Heritage Language Programs - Polish

Polish School Jan Matejko

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Address: 316 W. Mill St., Wauconda, IL 60083

Telephone: (847) 809-9375

Web address: http://www.matejkopolishschool.com

Contact person

Name: Hanna Walas

Title: Principal

Email: hanna.walas@matejkopolishschool.com

Languages/dialects taught: Polish

Grades taught: PreK-12

Program Description

Purposes and goals of the program: The purpose of the program is to promote Polish language and culture among the younger generations and to help children develop proficiency and fluency in using the Polish language. The program's mission is also to instill appreciation and love for the Polish culture and heritage by providing sufficient levels of instruction to develop proud and confident individuals who will be successful and positive citizens in both Polish and American societies.

Type of program: Saturday Academy

Program origin: The program was founded in 2002 by a group of dedicated individuals.


Parents' expectations for the program: Parents' expectations include, but are not limited to proper education for their children, respectful treatment of their children, and positive role models.

Additional Comments: Parents are very involved in the school's activities. They are highly encouraged to help the teachers and attend school functions and meetings. The parents believe in and support the program.


Teachers' and administration's expectations for the program: The administration expects the teachers to do their best in teaching students about Polish heritage and language. The administration is expected to hire qualified teachers and wisely use the funds available. Everyone employed is expected to cultivate a sense of pride for our heritage and model proper behavior for the students.


• First-generation immigrants, 10%
• Second-generation immigrants, 85%
• Third-generation immigrants, 4%
• Children of interethnic marriages, 1%

Countries of Origin: Poland, United States

Total student enrollment: About 200 students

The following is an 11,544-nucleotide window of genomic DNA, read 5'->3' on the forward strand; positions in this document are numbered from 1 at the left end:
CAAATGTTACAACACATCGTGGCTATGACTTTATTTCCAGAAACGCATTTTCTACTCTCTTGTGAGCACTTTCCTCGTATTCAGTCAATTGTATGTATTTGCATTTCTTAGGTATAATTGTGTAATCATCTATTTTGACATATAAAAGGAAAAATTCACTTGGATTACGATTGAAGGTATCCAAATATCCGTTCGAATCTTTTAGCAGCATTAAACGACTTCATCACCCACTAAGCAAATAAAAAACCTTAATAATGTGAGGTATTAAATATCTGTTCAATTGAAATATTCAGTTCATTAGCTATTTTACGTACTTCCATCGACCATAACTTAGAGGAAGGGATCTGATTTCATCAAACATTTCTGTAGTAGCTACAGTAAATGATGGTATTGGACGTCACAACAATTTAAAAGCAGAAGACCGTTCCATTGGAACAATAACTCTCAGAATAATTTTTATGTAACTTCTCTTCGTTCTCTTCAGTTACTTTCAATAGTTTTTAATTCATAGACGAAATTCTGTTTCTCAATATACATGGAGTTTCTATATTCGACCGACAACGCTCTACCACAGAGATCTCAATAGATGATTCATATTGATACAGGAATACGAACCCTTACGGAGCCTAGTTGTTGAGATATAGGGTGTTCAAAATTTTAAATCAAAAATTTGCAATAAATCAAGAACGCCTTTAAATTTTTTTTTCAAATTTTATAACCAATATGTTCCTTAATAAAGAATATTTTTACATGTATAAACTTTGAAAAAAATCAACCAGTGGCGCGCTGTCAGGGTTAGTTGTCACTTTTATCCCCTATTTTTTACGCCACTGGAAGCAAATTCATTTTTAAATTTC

How the program identifies heritage speakers: Teachers use short surveys in the classroom to gather information about heritage speakers and language proficiency. Parents are also questioned about previous education and the child's needs. The teacher makes the ultimate decision about the student's placement.

Possible reasons for student withdrawal: Relocation is the main reason for student withdrawal, and time conflicts with other extracurricular activities.

Students' attitudes towards the language varieties they speak: Students are very open to learning their language, and they enjoy the experience of an environment where they can foster their new skills.

Students' expectations of the program: Students expect to become more familiar with their heritage and feel welcomed in the Polish community.

Additional Comments: The majority of students in the program are children, ages 3-9 years old. The program incorporates appropriate activities and interactive games for the children to create an enjoyable and nurturing atmosphere.


Number of teachers in the program: 14

Languages in which teachers are proficient: Polish, English

Proficiency level: All teachers are fluent in both writing and speaking.

Credentials: Teachers for grades 6-12 have an M.A. in Polish. Teachers for grades PreK-5 have either an M.A. in Early Education or a B.A. in Elementary Education.

Professional development opportunities teachers have: Teachers are encouraged to visit other institutions where similar methods are in use. They are advised to observe other instructors and discuss various approaches.

Professional development opportunities teachers need: The teachers need exposure to new teaching methods, especially due to their Polish education. Knowledge of teaching styles in U.S. classrooms such as cooperative learning would be highly beneficial to the program’s progress.

Additional Comments: The teachers are very open to learning new methods and techniques that would benefit and enhance their teaching styles.


Total contact hours per week: 3.5 hours per week

Student grouping: Age and language proficiency

How often students receive instruction in the heritage language: Students receive instruction during regular schools hours: 8:30am to 11:45am for PreK-3rd grade; 8:30am to noon for 4th-12th grade.

Time devoted in class to language and culture teaching: Language and culture are equally intertwined within the school day's lesson plans.

Language skills

Heritage language skills: Listening, speaking, reading, and writing

Skills and levels of proficiency reached by the end of the program: Although language proficiency levels depend on how long the child has been in the program, students should be able to read, write, and communicate verbally by the end of the program.

Additional comments: Students are encouraged to speak Polish exclusively during school hours. A variety of methods are being implemented to help children become confident in this skill.


Aspects of culture taught: Geography, history, festivals, customs, traditions, religion, folktales, arts and crafts, dances, songs, rhymes, social and cultural norms, cultural appropriateness, and sports are incorporated within the context of textbooks and extracurricular activities.

Kind of student identity program fosters: The program fosters students who are proud of their Polish heritage and appreciative of Polish contributions to the world’s culture. They are encouraged to incorporate their pride and knowledge in their personal growth.